As the dairy industry suffered a huge economic blow in 2009, so did Wisconsin’s agriculture industry. Total receipts from the state’s farm marketings dropped by an estimated $1.8 billion (18 percent) in 2009, with nearly 80 percent of that decline resulting from much smaller milk checks. Coincidently, the equity of the state’s dairy industry also fell by $1.8 billion last year.

This information was released in January by the faculty of the Department of Agricultural and Applied Economics at the University of Wisconsin – Madison. Each year they analyze the events that took place and their impact on the agricultural economy in the state.

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Previously, Wisconsin experienced two strong years of net farm income up above the U.S. average. Even with cheaper fertilizer, fuel and feed and higher government payments in 2009, net farm income in the state plummeted 56 percent ($1.5 billion) from the prior year.

“By and large, we’re still strong,” says Bruce Jones, University of Wisconsin – Madison ag economist and one of the authors of the report. Wisconsin’s farm sector was on solid ground at the end of 2008 with a debt-to-asset ratio of 0.11 – the lowest level in 50 years.

However, the 1,400 commercial farms responsible for the bulk of products sold had a higher ratio of 0.23. The 60,000 farms with less than $100,000 in sales accounted for almost half of the state’s farm assets, but less than 30 percent of the debt and had a debt-to-asset ration of 0.064. Dairy farms in all categories had higher debt-to-asset ratios and were more financially vulnerable heading into 2009 than other farming operations.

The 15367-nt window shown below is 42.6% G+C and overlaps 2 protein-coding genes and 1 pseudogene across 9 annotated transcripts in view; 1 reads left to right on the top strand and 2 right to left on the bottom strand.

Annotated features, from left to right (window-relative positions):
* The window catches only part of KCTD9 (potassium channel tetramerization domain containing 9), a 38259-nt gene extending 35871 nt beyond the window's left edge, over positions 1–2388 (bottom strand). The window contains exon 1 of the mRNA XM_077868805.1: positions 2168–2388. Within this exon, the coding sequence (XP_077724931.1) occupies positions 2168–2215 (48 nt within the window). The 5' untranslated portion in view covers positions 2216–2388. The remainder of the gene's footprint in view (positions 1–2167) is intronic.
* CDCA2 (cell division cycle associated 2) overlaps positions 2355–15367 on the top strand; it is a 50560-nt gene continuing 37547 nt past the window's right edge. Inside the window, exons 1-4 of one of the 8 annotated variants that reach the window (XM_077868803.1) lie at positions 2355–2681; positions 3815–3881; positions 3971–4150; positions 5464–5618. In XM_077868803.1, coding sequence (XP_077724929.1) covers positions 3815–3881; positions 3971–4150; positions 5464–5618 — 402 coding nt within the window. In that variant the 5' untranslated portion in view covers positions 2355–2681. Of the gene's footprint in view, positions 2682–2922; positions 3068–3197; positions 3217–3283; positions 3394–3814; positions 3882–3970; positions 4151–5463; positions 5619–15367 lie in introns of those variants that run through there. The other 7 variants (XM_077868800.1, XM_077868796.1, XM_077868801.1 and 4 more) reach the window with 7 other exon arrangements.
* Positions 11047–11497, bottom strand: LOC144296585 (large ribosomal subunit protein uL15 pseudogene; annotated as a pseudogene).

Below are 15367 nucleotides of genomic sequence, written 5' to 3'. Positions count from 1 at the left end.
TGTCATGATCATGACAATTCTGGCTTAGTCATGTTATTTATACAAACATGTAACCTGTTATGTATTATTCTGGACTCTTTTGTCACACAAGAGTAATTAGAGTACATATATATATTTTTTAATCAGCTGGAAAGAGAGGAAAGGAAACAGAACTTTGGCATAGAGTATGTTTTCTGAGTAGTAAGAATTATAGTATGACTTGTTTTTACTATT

In terms of equity, Wisconsin dairies had a total of $17.7 billion at the end of 2008. Dairy farms generating more than $500,000 in sales held one-third of that equity, while the bulk remained in farms producing less than $500,000 in sales.

Balance sheets weakened in 2009 from losses in asset value and increases in debt. The three biggest losses in assets were found in:

1) The drop in milk prices resulting in an operating loss of roughly $5 per hundredweight.

2) The price of cows from November 2008 to November 2009 was down $700 per head.

3) Softened farm real estate showed a 3 percent loss from its 2008 values.

Total asset values dropped by $1.6 billion and debt rose by an estimated $245 million, netting a $1.8 billion dollar loss of equity for the Wisconsin dairy industry.

The overall debt-to-asset ratio increased in 2009, but is still manageable, Jones says. Individual farms with ratios higher than average may be facing some serious financial challenges.

Farm inputs
In the report, Jones says fertilizer is generally half as expensive as the previous year. That is thanks mostly to cheaper energy prices. Lower crude oil prices also resulted in gasoline and diesel prices down, 10 and 30 percent respectively, from the prior year.

Interest rates were cheap as a means to keep credit available. Jones predicts the Federal Reserve Bank will keep rates down for some time to stimulate the economy. Affordable interest rates and available credit doesn’t mean all farmers will be able to obtain operating credit this next year. In order to extend a loan, the lender must be convinced the borrower will be able to generate positive cash flow in the near term.

Cash rents in 2008 and 2009 were up dramatically, which is not unique to Wisconsin, Jones says. Between 2006 and 2009, cash rents in Wisconsin rose about 25 percent, from an average of $71 per acre to $89 per acre. During the same period they rose even more in Iowa (35 percent), Minnesota (32 percent), Illinois (29 percent) and Michigan (28 percent). The growth in rents corresponds with the big gains in crop prices and probably won’t continue to rise as much as those prices begin to settle at new levels.